This is an interesting article from WebMD.com that tries to help patients and families understand why response to alarms could be taking longer than it should. I know as a family member of a seriously ill patient, the time for response can seem forever when in fact is is mere minutes.
As a nurse, I can also tell you that response time can be affected by the number of patients the nurse cares for, the patient’s current status, and the time in the shift. It is true that as it gets closer to the end of a long shift, nurses may opt to let the next shift deal with the issue unless it is life-threatening. Nurses on the floor know which patients are critical and respond to those patients first.
I think this article is good and I think parents need to understand what the criteria is for response, but that said it is difficult to stand and wait when it is your loved one in need. We nurses understand that and do not wish to make the hospital stay worse than it already is.
Unfortunately, nurses are just people who are doing the very best they can, and who have no control over how many patients they are assigned each shift. It is difficult to be everywhere at the same time. Nurses have to prioritize their responses so that they can help the most patients during their shift.
Please read this article and see if you agree with me, or if you think response to alarms should be immediate no matter what.
Study at a children’s hospital evaluates response time to bedside alarms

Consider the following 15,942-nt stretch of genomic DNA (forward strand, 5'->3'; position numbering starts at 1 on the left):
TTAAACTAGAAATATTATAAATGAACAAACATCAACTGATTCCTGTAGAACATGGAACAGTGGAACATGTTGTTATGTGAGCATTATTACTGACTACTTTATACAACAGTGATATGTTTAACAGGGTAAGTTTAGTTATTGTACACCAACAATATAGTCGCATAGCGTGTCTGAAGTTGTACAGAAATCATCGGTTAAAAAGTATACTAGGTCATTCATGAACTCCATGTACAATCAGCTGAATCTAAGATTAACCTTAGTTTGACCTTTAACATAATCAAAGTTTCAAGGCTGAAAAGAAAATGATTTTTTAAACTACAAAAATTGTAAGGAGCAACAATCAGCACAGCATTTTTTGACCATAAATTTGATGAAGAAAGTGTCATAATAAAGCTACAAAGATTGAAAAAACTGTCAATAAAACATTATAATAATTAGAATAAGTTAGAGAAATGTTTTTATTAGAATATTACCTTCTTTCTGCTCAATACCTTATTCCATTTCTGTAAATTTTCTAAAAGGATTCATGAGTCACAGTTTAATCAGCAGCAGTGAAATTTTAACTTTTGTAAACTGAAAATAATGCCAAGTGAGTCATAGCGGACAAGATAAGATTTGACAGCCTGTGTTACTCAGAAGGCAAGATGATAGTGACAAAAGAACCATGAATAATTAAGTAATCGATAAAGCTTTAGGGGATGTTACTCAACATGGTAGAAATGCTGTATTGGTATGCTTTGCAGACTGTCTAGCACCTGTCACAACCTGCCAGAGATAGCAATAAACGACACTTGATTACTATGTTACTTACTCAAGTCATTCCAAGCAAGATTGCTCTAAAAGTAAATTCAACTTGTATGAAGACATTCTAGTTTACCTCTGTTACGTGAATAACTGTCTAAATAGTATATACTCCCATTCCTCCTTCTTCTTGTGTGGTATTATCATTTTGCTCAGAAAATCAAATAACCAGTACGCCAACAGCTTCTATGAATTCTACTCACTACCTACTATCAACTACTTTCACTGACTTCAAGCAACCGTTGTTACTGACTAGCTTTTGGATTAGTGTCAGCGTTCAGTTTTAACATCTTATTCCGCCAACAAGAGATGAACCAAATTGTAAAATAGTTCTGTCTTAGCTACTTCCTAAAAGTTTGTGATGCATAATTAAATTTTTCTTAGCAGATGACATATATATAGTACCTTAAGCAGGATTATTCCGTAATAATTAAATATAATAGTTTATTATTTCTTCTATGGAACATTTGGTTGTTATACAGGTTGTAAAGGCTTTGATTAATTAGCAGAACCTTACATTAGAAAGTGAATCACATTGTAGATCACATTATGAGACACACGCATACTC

By Randy Dotinga
TUESDAY, April 11, 2017 (HealthDay News) — When a bedside alarm goes off in a child’s hospital room, anxious parents expect nurses to respond pronto.
That rarely happens, however, and a new study helps explain why.
Researchers found that nurses are usually quick to react when alarms are urgent. But, they’re slower to respond at the end of the workday or when they suffer from “chronic alarm fatigue.”
Also, having parents present doubled the response time on average, the study found.
But, delayed response time didn’t threaten any of the 100 patients evaluated in the study, the researchers said. And just half of 1 percent of more than 11,000 alarms analyzed were deemed “actionable,” or crucial.
“The nurses were overall doing a great job predicting which alarms were going to be important,” said study lead author Dr. Christopher Bonafide, an assistant professor of pediatrics with the Children’s Hospital of Philadelphia. “Their intuition was correct.”
The high number of false alarms in U.S. hospitals has led to “alarm fatigue” among nurses. As a result, the Joint Commission — the organization that accredits American hospitals — issued new guidelines for managing alarm monitors.
The beeps and buzzes alert staff to medical problems facing patients such as high heart rates, dips in oxygen levels in the blood and dangerous heartbeat patterns, Bonafide said.
But, many false alarms are caused simply by babies moving around and disrupting sensors, he said.
“When an alarm goes off and the nurse is already in the patient’s room, they can immediately look up, check on the patient, and make sure everything is OK,” Bonafide said. “When a nurse isn’t in the room, some hospitals like ours have the ability to send them a text message to the phone that they are carrying.”
For this study, researchers analyzed video of 38 nurses caring for 100 patients at Children’s Hospital of Philadelphia from 2014-2015.
Almost all of the 11,745 beeps and buzzes that sounded were valid. And 50 were deemed critical, “the important ones we would not want anyone to miss,” Bonafide said. Nurses responded in about a minute, on average, to these alarms.